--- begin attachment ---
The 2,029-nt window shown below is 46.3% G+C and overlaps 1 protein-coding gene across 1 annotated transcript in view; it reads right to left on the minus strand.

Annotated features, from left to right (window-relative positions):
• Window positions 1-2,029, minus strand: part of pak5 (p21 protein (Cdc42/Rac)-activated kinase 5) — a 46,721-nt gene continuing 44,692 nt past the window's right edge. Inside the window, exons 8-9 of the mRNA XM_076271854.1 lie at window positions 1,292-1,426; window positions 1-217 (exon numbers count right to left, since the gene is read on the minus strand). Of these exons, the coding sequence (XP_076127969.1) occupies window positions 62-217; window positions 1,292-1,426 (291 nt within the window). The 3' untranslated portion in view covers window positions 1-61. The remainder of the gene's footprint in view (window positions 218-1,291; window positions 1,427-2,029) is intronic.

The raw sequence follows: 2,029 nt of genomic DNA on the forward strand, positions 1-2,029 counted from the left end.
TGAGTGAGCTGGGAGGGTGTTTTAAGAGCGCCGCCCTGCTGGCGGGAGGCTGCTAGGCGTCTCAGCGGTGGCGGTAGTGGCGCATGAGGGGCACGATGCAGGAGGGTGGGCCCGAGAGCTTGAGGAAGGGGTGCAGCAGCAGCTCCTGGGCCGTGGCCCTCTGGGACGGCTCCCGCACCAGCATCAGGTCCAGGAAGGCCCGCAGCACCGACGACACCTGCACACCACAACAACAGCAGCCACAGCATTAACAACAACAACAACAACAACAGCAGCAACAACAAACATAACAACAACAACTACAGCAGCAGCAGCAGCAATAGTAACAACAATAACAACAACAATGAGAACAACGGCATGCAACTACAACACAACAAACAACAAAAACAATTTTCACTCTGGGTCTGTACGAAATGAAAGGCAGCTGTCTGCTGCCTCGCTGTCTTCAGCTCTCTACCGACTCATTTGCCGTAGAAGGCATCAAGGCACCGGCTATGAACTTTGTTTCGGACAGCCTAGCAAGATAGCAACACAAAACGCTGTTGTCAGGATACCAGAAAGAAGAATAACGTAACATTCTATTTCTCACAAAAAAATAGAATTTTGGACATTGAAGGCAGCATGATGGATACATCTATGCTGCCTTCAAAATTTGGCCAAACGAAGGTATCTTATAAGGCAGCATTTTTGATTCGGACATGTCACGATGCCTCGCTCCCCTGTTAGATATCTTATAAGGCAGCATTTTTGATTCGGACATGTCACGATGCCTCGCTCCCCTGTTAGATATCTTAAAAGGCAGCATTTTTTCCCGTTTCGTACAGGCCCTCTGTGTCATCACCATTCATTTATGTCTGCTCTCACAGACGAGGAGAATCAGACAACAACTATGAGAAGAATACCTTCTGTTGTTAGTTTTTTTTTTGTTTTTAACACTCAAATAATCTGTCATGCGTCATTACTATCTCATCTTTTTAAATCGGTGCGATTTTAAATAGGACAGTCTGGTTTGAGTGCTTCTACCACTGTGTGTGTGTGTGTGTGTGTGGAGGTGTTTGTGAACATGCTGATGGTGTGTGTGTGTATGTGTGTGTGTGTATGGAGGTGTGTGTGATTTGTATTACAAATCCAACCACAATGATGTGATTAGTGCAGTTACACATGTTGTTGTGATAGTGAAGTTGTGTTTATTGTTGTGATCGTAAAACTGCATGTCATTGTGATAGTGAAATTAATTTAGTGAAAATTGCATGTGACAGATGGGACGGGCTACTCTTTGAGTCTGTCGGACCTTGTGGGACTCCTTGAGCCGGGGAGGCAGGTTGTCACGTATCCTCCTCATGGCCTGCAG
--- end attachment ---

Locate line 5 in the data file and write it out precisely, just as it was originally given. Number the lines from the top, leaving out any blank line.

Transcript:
TGAGTGAGCTGGGAGGGTGTTTTAAGAGCGCCGCCCTGCTGGCGGGAGGCTGCTAGGCGTCTCAGCGGTGGCGGTAGTGGCGCATGAGGGGCACGATGCAGGAGGGTGGGCCCGAGAGCTTGAGGAAGGGGTGCAGCAGCAGCTCCTGGGCCGTGGCCCTCTGGGACGGCTCCCGCACCAGCATCAGGTCCAGGAAGGCCCGCAGCACCGACGACACCTGCACACCACAACAACAGCAGCCACAGCATTAACAACAACAACAACAACAACAGCAGCAACAACAAACATAACAACAACAACTACAGCAGCAGCAGCAGCAATAGTAACAACAATAACAACAACAATGAGAACAACGGCATGCAACTACAACACAACAAACAACAAAAACAATTTTCACTCTGGGTCTGTACGAAATGAAAGGCAGCTGTCTGCTGCCTCGCTGTCTTCAGCTCTCTACCGACTCATTTGCCGTAGAAGGCATCAAGGCACCGGCTATGAACTTTGTTTCGGACAGCCTAGCAAGATAGCAACACAAAACGCTGTTGTCAGGATACCAGAAAGAAGAATAACGTAACATTCTATTTCTCACAAAAAAATAGAATTTTGGACATTGAAGGCAGCATGATGGATACATCTATGCTGCCTTCAAAATTTGGCCAAACGAAGGTATCTTATAAGGCAGCATTTTTGATTCGGACATGTCACGATGCCTCGCTCCCCTGTTAGATATCTTATAAGGCAGCATTTTTGATTCGGACATGTCACGATGCCTCGCTCCCCTGTTAGATATCTTAAAAGGCAGCATTTTTTCCCGTTTCGTACAGGCCCTCTGTGTCATCACCATTCATTTATGTCTGCTCTCACAGACGAGGAGAATCAGACAACAACTATGAGAAGAATACCTTCTGTTGTTAGTTTTTTTTTTGTTTTTAACACTCAAATAATCTGTCATGCGTCATTACTATCTCATCTTTTTAAATCGGTGCGATTTTAAATAGGACAGTCTGGTTTGAGTGCTTCTACCACTGTGTGTGTGTGTGTGTGTGTGGAGGTGTTTGTGAACATGCTGATGGTGTGTGTGTGTATGTGTGTGTGTGTATGGAGGTGTGTGTGATTTGTATTACAAATCCAACCACAATGATGTGATTAGTGCAGTTACACATGTTGTTGTGATAGTGAAGTTGTGTTTATTGTTGTGATCGTAAAACTGCATGTCATTGTGATAGTGAAATTAATTTAGTGAAAATTGCATGTGACAGATGGGACGGGCTACTCTTTGAGTCTGTCGGACCTTGTGGGACTCCTTGAGCCGGGGAGGCAGGTTGTCACGTATCCTCCTCATGGCCTGCAG